The roles of public and private actors in the governance of adaptation: the case of agricultural insurance in India
Climate change adaptation is an increasingly important field and will involve a range of actors from national governments to private companies, communities and households. There is a growing policy discourse supporting the involvement of the private sector in adaptation, however there is little empirical examination to show how the sector might be involved and how adaptation might be governed. This paper uses evidence from the field of risk governance and insurance and analytical frameworks from the wider governance literature to draw important findings for the governance of adaptation. We use the recently published Compendium of Disaster Risk Initiatives in the Developing World and a case study of agricultural insurance in India to argue that the role of the private sector is increasing but so far within a particular model of engagement. In the context of climate change, how the public-private relationships are constructed is key to how adaptation can be leveraged from such an arrangement. The evidence in this paper suggests that due to commercial viability and other concerns there will continue to be a role for the public sector alongside the private sector to ensure adaptation measures address vulnerability. In conclusion we argue that the type of relationship between the public and the private actors has a significant influence on the adaptation outcomes. The question is not purely about involving the private sector which is how this is currently framed within policy and academic work on adaptation, but how the private actors are engaged. Governments seeking to engage private actors need to build those relationships with the desired adaptation outcomes in mind.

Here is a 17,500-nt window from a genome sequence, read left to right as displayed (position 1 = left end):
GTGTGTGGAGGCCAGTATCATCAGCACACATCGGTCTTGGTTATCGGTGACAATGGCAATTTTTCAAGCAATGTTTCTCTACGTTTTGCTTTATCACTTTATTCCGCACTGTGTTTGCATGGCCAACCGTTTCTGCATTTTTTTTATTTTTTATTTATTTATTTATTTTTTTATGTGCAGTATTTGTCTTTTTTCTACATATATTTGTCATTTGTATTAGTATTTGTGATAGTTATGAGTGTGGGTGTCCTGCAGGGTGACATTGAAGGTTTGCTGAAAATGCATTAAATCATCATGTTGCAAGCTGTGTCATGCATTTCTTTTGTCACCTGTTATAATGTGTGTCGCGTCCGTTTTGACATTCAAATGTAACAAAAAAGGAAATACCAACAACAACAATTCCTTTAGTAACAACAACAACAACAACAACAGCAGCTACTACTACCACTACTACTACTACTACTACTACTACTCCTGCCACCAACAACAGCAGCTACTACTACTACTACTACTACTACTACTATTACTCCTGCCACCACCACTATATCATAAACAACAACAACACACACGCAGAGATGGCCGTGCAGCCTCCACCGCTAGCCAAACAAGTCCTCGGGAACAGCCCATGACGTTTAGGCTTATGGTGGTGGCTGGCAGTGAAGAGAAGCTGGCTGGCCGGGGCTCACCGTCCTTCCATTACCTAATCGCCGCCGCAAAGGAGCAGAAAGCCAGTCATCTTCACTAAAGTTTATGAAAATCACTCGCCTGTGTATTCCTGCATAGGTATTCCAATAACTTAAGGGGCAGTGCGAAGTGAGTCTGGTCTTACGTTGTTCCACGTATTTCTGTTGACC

|Date of creation:||Sep 2012|
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